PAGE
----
So, do you have a separate hard drive for Word, Excel and Powerpoint? No? Then I'm not sure if it makes sense to have a separate file system and storage server for each Web-based application.

I think Openomy is a really, really smart idea. I also think a viable business can be built around it. To enter the market I think they should build one really cool application that is closely tied with Openomy and give it away for free or for as little money as possible. The most obvious application, of course, is to address the terribly underserved market for online storage and remote backup. And while not offering a perfect solution for that need yet, they're already beginning to do just that.

Wednesday, November 23, 2005

Not just rounded corners and pastel colors

Adam Green says "Web 2.0 is just like Web 1.0 but with rounded corners and pastel colors". Hilarious.

Just in case it's not a joke: I disagree, of course. Although there's legitimate criticism around the term - and IMHO the definiton is still a work in progress - it's much more.

Tuesday, November 22, 2005

10 Companies Michael Arrington would like to profile (but don't exist)

Michael Arrington from TechCrunch published a terrific list of 10 companies he'd like to profile but don't exist. Usually when you find a list of business ideas somewhere it's either "get rich quick" spam or a suggestion to start your own pizza delivery service. This one is different.

Every single one of these ideas is highly interesting. Some of them have the potential to become huge businesses (e.g. "Online File Storage" and "Open Source Yellow Pages"). Some of them are smaller but are easier to build and could still support a very viable and profitable business. "Blog/website Email Lists" is one of those.

This is one of the most insightful and valuable blog postings I read in a while - thanks, Michael.

Check it out. If you're building one of these businesses, feel free to drop me a line to see if I can help you in any way.

CalendarHub launches

CalendarHub went from invitation-only beta into public beta today. In my opinion, which admittedly is biased because I’m an angel investor at the company, CalendarHub is the best Ajax calendar on the Web. Let me give you a quick elevator pitch.

CalendarHub allows you to create a calendar that you can access from any PC with an Internet connection. If you like, you can share your calendar with others, or publish it on the Web. The site has a sleek Ajax-powered user interface which I’m sure you’ll like.

You can use CalendarHub in a number of ways:

As an individual
Build a calendar for your own private use. Create reminders for birthdays, bills, leisure activities....anything you want. If you like, get reminders by email or SMS. You can also search published calendars for events and add them to your own calendar. Creating a shared calendar for your family is a snap as well.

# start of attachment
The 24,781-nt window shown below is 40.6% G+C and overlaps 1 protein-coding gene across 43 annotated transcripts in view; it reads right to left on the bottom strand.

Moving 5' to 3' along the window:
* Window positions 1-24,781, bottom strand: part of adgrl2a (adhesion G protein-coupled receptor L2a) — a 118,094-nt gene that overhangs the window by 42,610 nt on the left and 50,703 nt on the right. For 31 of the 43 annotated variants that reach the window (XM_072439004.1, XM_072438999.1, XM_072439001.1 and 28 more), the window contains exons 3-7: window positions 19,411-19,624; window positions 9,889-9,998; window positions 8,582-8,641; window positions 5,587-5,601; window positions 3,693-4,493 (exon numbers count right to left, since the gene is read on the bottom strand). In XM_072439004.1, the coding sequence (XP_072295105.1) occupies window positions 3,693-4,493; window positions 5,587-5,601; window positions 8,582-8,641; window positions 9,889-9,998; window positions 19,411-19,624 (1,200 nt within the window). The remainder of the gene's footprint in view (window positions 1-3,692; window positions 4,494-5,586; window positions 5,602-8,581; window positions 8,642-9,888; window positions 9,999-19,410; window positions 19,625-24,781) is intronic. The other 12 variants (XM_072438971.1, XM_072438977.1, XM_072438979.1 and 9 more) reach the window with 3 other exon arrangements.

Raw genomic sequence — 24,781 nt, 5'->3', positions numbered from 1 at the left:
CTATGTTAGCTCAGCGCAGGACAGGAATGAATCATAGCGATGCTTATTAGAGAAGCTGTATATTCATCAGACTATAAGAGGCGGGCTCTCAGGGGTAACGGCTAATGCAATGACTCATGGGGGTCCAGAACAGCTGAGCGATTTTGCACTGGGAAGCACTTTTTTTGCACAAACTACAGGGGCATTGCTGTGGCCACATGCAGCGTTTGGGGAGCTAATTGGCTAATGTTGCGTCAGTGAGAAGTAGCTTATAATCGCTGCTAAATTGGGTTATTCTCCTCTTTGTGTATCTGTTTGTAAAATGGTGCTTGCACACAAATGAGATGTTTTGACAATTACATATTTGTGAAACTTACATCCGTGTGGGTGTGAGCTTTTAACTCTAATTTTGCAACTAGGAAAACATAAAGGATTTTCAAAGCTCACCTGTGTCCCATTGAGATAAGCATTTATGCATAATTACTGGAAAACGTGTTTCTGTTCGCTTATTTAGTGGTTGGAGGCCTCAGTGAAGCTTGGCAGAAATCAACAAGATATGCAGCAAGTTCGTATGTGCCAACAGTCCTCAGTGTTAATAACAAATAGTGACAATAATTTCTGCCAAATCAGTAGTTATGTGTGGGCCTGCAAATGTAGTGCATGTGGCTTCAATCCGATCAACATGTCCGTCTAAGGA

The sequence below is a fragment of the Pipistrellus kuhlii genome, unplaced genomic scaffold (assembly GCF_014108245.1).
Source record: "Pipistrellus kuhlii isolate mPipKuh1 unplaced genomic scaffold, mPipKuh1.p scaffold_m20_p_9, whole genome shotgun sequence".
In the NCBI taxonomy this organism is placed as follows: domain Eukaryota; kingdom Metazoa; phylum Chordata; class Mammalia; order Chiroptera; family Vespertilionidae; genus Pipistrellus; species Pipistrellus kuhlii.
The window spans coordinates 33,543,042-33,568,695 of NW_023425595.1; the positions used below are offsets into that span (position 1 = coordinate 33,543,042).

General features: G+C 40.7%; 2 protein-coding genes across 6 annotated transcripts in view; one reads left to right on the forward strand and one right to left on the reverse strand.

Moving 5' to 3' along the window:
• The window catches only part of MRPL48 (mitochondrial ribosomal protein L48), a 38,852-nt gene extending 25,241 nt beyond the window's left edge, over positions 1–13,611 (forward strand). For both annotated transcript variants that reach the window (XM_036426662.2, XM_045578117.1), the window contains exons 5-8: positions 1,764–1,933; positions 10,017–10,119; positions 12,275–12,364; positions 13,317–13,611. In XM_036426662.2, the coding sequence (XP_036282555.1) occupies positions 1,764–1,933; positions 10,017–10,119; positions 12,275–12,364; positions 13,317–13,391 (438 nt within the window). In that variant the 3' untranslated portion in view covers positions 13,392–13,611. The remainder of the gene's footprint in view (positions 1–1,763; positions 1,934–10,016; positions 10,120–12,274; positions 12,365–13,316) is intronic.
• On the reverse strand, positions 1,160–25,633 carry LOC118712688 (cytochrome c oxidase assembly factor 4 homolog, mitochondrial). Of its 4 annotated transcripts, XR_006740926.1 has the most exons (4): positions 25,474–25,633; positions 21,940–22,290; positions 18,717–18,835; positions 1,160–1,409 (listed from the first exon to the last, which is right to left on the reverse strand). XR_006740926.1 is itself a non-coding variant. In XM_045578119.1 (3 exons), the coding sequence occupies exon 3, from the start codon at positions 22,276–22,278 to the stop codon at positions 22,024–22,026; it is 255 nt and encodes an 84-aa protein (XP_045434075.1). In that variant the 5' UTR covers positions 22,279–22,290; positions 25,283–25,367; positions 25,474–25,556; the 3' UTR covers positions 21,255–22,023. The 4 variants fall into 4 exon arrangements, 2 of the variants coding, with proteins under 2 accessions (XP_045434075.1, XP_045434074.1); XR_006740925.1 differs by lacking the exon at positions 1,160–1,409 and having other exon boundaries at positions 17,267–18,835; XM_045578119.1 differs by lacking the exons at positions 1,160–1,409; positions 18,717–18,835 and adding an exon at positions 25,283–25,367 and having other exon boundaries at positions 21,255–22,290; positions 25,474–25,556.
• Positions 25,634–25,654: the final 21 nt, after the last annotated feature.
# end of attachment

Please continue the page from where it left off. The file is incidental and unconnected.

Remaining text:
As a business
Create a team calendar which every team member can access. In addition, everyone from the team can have his or her personal calendar, of course. The cool thing is that you can subscribe to other calendars. So if an employee subscribes to the team calendar, all events from the team calendar are fed into his personal calendar.

As a group/organization
Create a calendar for your football team, your school grade, your community organization...whatever social activities you’re involved in. Everyone from the group can subscribe to an RSS feed of the group calendar, so they’re automatically notified of new events or changes.

As a theater, cinema, club
Publish a calendar on the Web to announce events. Build a subscriber base of clients who subscribe to the RSS feed and easily notify them of last-minute ticket opportunities simply by adding the respective event to your calendar.

This an incomplete listing of CalendarHub’s features (and much, much more is in the making). But I promised an elevator pitch and I guess we already reached the top floor. :-)

Please have a look at CalendarHub and let me know what you think. Feedback is greatly appreciated.

Congrats to Scott Mace and Barry Welch who created CalendarHub and did an awesome job. Keep up the good work!

Sunday, November 20, 2005

10 Over 100

James Hong and Josh Blumenstock, creators of the popular site HOTorNOT, started a terrific initiative:

At 10over100.org, people make a pledge to give 10% of whatever they make over $100,000 each year to charity.

I love that idea. If the governments of the rich countries aren't willing to cure the world of extreme poverty - although IMO it would be possible - then private persons must stand up and fill the gap. I would like something like "2 over 20" even more, as I think that almost everyone in the rich countries would be able to afford spending 2% to fight extreme poverty. But 10over100 might be more realistic.

The question of efficacy and efficiency of foreign aid pops up, of course. But for now let's work with the (admittedly simplistic) assumption that money from the rich countries can prevent people in the developing countries from starving or dying from easily preventable diseases. I know things are a bit more complicated in reality and I may get back to that discussion.

I, for one, pledged "10 over 0", i.e. 10% of my income. My money will go to Jeffrey Sachs' Millennium Promise project, which uses modern science to make poverty history, one village at a time. I encourage everyone to join me in this greatest challenge of our generation.

Friday, November 18, 2005

Anyone creating „The Blog Street Journal“?

More and more of what I read every day is delivered digitally (blogs, newspaper sites). I’m sure it’s the same for most of you. Heck, I even cancelled the subscription of my daily. It’s old news when I’m getting it anyway, and for in-depth stories I have my weeklies and monthlies. And of course for many topics I’m interested in, the blogosphere is where the action is anyway.